Man and Machine
From ancient times men have competed in ingenuity to develop complex mechanisms. From the exploitation of animal muscle power to the channelling of the forces of nature, from the invention of the wheel to the hydraulic power station. The modern age has made innovation its development model.
With this in mind, science and industry joined forces to develop a new mode of production that was expected to take part in the wave of revolutions shaking Europe.
The "industrial revolution" is the historical process of the nineteenth century which, depending on the country and the region, led to a shift - more or less rapidly depending on the country and the region - from a predominantly agrarian and artisanal society to a commercial and industrial one. This transformation, driven by the railway boom of the 1840s, profoundly affected agriculture, the economy, law, politics, society and the environment.
The first areas to industrialise were Great Britain at the end of the 18th century, followed by Belgium, northern France and Switzerland at the beginning of the 19th century: these were the countries of the first wave. Germany and the United States industrialized from the middle of the 19th century, Japan from 1868 and then Russia at the end of the 19th century: these are the countries of the second wave.
The industry enjoyed a triumph in the 1960s before experiencing an unprecedented crisis in the 1970s, largely due to the two oil shocks that occurred between 1974 and 1980.
Although work is man's own, the major cultural experience of our developed societies, the place of socialization and the main structuring element of our lives, its representation and image in artistic creation were long deferred and then too often devalued. The world of work had to wait a long time to attain the status of legitimate subject and to be represented as such, that is to say, other than in biblical and mythological reference.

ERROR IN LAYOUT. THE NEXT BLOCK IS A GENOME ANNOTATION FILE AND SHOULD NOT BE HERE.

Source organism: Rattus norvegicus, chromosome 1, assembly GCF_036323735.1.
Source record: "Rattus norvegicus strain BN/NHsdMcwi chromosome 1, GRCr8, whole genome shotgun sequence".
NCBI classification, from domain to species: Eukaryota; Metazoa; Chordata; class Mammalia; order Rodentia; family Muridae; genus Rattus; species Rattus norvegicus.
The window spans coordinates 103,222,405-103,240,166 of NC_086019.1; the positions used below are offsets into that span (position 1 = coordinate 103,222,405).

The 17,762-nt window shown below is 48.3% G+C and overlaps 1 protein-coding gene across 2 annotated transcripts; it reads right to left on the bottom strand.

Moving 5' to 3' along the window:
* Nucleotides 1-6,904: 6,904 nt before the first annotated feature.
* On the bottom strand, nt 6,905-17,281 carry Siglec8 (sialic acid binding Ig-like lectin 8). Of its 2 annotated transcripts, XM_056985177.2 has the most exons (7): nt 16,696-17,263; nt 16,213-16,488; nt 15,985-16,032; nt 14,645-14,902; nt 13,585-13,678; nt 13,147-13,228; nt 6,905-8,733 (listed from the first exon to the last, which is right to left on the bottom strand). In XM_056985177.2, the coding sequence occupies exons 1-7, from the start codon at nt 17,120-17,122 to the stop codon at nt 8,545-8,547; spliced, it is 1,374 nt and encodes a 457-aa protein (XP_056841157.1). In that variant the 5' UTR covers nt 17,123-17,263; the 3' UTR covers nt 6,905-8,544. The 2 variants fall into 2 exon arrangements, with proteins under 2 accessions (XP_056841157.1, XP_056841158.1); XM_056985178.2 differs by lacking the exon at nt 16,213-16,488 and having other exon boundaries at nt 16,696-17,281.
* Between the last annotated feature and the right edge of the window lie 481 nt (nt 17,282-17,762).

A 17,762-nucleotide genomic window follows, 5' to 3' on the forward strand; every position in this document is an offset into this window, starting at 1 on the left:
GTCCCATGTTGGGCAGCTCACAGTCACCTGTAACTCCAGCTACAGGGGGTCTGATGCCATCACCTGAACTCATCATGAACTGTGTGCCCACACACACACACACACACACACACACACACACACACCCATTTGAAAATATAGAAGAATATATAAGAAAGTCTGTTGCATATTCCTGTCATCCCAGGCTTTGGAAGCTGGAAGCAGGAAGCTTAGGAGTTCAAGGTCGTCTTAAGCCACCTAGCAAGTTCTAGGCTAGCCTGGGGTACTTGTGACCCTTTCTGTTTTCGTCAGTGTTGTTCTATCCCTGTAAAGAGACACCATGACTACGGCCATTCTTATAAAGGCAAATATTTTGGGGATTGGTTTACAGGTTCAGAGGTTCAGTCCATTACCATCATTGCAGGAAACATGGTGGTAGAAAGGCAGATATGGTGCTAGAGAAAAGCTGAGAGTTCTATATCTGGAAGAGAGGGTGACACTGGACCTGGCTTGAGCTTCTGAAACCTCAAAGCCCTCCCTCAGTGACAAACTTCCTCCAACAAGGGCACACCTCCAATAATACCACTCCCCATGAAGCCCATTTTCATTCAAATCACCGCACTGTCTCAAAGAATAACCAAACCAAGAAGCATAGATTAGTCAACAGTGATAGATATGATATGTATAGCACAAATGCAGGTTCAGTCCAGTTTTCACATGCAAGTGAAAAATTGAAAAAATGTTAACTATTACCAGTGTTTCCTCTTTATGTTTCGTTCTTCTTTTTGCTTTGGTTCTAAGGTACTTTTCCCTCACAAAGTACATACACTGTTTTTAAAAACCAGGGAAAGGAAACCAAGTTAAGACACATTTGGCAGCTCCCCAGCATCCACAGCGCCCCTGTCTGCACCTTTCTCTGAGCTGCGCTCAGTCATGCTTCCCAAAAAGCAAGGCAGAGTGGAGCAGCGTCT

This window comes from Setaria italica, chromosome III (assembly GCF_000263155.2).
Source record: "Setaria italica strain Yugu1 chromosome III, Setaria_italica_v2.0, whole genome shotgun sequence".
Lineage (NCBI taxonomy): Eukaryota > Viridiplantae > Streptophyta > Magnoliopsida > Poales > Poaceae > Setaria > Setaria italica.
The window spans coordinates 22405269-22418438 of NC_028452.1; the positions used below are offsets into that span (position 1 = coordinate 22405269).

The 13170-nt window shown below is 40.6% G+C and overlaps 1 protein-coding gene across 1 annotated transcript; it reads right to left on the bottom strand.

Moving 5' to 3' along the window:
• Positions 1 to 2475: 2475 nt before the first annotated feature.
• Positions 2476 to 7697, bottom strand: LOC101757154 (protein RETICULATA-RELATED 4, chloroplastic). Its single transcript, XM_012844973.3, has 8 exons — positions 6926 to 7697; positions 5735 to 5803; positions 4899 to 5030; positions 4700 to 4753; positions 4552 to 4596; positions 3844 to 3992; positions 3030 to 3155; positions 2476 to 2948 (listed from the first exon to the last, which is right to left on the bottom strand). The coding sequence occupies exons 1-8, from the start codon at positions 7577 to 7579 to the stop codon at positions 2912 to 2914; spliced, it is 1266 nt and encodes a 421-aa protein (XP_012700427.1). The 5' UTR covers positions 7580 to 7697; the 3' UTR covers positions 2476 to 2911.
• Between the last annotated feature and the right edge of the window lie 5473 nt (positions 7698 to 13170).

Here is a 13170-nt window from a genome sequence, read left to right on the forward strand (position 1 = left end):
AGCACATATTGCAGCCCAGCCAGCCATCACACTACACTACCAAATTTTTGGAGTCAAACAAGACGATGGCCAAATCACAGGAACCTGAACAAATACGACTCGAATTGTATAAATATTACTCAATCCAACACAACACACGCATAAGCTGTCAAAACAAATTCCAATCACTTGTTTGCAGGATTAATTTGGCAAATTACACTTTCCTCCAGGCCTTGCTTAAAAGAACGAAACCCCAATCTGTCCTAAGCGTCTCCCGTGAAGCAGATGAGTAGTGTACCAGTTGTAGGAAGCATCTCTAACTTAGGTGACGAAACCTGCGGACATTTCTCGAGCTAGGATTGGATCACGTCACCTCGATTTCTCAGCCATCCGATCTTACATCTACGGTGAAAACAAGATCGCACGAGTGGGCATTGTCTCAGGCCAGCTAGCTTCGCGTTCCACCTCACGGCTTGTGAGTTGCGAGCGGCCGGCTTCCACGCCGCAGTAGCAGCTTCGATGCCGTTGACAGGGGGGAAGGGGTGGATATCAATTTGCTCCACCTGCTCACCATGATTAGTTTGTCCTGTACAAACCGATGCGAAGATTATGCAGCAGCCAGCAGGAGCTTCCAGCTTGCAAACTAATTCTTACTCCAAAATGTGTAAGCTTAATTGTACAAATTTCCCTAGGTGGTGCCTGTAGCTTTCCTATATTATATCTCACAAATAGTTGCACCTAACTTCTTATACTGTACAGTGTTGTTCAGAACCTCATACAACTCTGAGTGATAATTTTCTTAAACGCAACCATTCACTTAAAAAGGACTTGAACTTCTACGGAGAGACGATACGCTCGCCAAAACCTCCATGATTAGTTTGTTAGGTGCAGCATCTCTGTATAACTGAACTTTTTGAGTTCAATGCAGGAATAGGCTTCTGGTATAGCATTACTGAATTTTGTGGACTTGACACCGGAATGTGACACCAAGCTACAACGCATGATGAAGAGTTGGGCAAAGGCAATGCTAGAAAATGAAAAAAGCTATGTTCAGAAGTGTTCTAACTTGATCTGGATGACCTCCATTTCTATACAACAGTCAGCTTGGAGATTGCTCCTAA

Factory work towards the end of the 19th centurye represented by Menzel (1872 - 1875).
It took the first industrial revolutions of the 19th century, first in England and then in France, for this new reality to finally gain social and economic recognition and artistic legitimacy. The first manufactures appear timidly in landscape painting, first as a backdrop, as a setting in the midst of an ever-present nature.
Factory in Argenteuil. by Gustave Caillbotte (1848 - 1894).
The modern era was born and the avant-gardes, as they were then called, would soon seize this new world and make it the subject of a new form of artistic representation.
Turbine composition - 1929 by Carl Grossberg (1894 - 1940), a German painter associated with the New Objectivity movement. He became known for his paintings of cityscapes and for his depictions of factories and industrial sites, which he described with cold precision from the inside as well as from the outside.
Photography was born among the countless technical inventions that punctuated this so-called "modern" era. This new technique of representation of the real made the history of painting tip over towards more and more abstract forms of representation. Freed from the constraint of the realistic representation of reality through photography, the world of painting ventured into ever more daring worlds of form and colour.
Standard Oil's oil refinery in Cleveland, Ohio,1899.
In Russia, Suprematism, the Russian avant-garde led by Malevitch, caused painting to shift towards absolute abstraction. The works were freed from all representation, becoming totally autonomous and independent from the outside world. Shapes and colours were individualized and existed by themselves. A search for balance between geometric forms and pure colours.
Supremus -1916 by Kazimir Malevitch.
In Europe the cubism of Picasso and Braque or the Bauhaus school, which encompassed architecture, design and art in general, led by professors such as Paul Klee or Vassily Kandinsky built the new forms to come.
Composition n°10 - 1939 by Vassily Kandinsky.
The industrial revolution has transformed science and technology into a true contemporary belief. Reason, so dear to the principle of the Enlightenment, was abandoned to the cult of innovation. Blinded by this notion of progress, our societies have been subjected to this system of systematic exploitation of resources and natural and cultural goods, to the point where the environment and human beings have been transformed into merchandise, an indication of the decline of a meta-industrial civilization doomed to disappear.
Jo Gundry's work, art and aesthetics are inspired by and in continuity with the various artistic movements that marked this industrial period. Sometimes fascinated or frightened by this world dominated by machines, his art has not finished questioning the complex workings of our farms.